Sen. Louise Lucas, D-Portsmouth, president pro tempore of the Senate, said Friday that she received a text message from Gov. Glenn Youngkin congratulating her for a speech marking Black History Month.
The only problem, Lucas said, was that Sen. Mamie Locke, D-Hampton, another Black legislator, delivered the speech.
Lucas took at jab at Youngkin over the mix up in a tweet that by Saturday afternoon had been liked more than 12,000 times.
“I want to thank [the governor] for his text message this week, congratulating me on my excellent speech on Black History Month. I appreciate the effort, but that speech was actually given by [Sen. Locke],” she wrote, adding side-by-side photos of the legislators.
“Study the photos and you will get this soon!”
In a statement provided by his office, Youngkin confirmed the mix up and said he quickly apologized to Lucas.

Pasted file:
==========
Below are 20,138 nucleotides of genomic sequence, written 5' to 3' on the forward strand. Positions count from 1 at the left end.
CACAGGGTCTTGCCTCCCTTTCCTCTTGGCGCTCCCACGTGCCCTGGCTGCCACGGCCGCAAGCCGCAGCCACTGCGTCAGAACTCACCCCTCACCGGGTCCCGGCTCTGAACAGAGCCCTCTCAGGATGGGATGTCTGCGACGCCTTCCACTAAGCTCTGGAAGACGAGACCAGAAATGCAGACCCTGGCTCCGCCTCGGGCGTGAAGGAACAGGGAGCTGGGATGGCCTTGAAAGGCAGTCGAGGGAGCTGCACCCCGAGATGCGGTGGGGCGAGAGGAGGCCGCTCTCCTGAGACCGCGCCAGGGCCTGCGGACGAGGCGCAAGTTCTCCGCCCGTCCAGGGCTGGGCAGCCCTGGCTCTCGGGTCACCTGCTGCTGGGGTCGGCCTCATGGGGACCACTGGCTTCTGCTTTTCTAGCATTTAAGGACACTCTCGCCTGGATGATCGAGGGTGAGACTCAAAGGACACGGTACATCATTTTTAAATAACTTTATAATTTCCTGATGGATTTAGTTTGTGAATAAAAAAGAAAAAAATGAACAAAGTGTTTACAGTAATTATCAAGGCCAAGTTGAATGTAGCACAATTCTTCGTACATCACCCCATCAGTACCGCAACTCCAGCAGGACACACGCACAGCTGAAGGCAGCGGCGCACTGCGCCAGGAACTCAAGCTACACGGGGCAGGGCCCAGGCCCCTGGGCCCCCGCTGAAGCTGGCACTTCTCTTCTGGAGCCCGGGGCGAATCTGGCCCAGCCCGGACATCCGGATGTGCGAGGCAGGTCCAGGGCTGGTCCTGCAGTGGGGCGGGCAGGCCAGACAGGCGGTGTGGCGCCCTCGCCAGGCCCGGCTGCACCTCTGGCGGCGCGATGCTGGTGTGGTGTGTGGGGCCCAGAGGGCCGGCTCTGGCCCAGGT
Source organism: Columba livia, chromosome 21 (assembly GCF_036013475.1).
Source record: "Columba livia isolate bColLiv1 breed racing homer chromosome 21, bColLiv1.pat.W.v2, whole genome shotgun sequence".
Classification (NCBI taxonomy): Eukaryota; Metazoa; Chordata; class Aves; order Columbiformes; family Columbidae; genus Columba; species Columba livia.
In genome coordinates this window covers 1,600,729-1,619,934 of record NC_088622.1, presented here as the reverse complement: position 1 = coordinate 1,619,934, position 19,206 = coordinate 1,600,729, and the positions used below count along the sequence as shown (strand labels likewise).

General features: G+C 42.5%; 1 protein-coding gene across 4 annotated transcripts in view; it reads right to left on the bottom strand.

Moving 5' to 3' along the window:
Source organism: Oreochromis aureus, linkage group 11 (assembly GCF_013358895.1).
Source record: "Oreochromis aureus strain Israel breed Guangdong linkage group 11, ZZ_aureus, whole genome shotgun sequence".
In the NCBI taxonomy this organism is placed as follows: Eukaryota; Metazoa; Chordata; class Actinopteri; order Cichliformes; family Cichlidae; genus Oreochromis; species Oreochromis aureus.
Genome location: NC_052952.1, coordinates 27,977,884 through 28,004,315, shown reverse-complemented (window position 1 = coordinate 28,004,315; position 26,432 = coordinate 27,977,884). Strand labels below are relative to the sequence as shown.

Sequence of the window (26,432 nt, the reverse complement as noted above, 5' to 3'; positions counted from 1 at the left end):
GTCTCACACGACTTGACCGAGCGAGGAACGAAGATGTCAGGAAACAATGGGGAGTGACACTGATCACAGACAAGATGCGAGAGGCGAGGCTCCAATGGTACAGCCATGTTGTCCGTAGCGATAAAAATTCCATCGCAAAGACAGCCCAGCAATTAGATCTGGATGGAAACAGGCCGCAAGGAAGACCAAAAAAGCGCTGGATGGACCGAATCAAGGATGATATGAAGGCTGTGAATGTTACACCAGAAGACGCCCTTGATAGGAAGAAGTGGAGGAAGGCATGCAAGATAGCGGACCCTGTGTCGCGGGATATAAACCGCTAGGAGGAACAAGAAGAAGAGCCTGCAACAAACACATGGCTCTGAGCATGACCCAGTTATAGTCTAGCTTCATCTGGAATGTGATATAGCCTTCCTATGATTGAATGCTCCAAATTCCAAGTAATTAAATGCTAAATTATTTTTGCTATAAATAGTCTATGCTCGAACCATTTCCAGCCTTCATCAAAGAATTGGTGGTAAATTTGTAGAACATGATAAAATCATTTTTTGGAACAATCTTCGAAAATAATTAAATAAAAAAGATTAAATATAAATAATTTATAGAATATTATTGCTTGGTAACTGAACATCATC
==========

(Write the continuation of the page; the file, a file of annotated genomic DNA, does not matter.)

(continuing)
“I had the floor speeches on while doing too many things at once earlier this week. I made a mistake and I apologized to Senator Lucas right away,” Youngkin said.
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Locke’s speech delivered Tuesday on the floor of the Virginia Senate focused on the persistence of Black Americans through threats and violence, including the bomb threats received by historically Black colleges and universities around the country.
“We work despite efforts to take us back and silence our voices. We do so for all of the named and unnamed African Americans that work to make this a more perfect union,” Locke said.
“We will dig in our heels and go on and get to work.”
Youngkin’s error attracted jokes on social media and anecdotes about Black people facing such actions often.
“I wish I could say this was rare,” said former Del. Lashrecse Aird.
Rep. Don McEachin, D-4th, responded to Lucas’ tweet, saying simply “not ready.”
Arne Duncan, who served as U.S. education secretary under President Barack Obama, tweeted: “Maybe a few courses in [Critical Race Theory] might be beneficial to [the governor.]”
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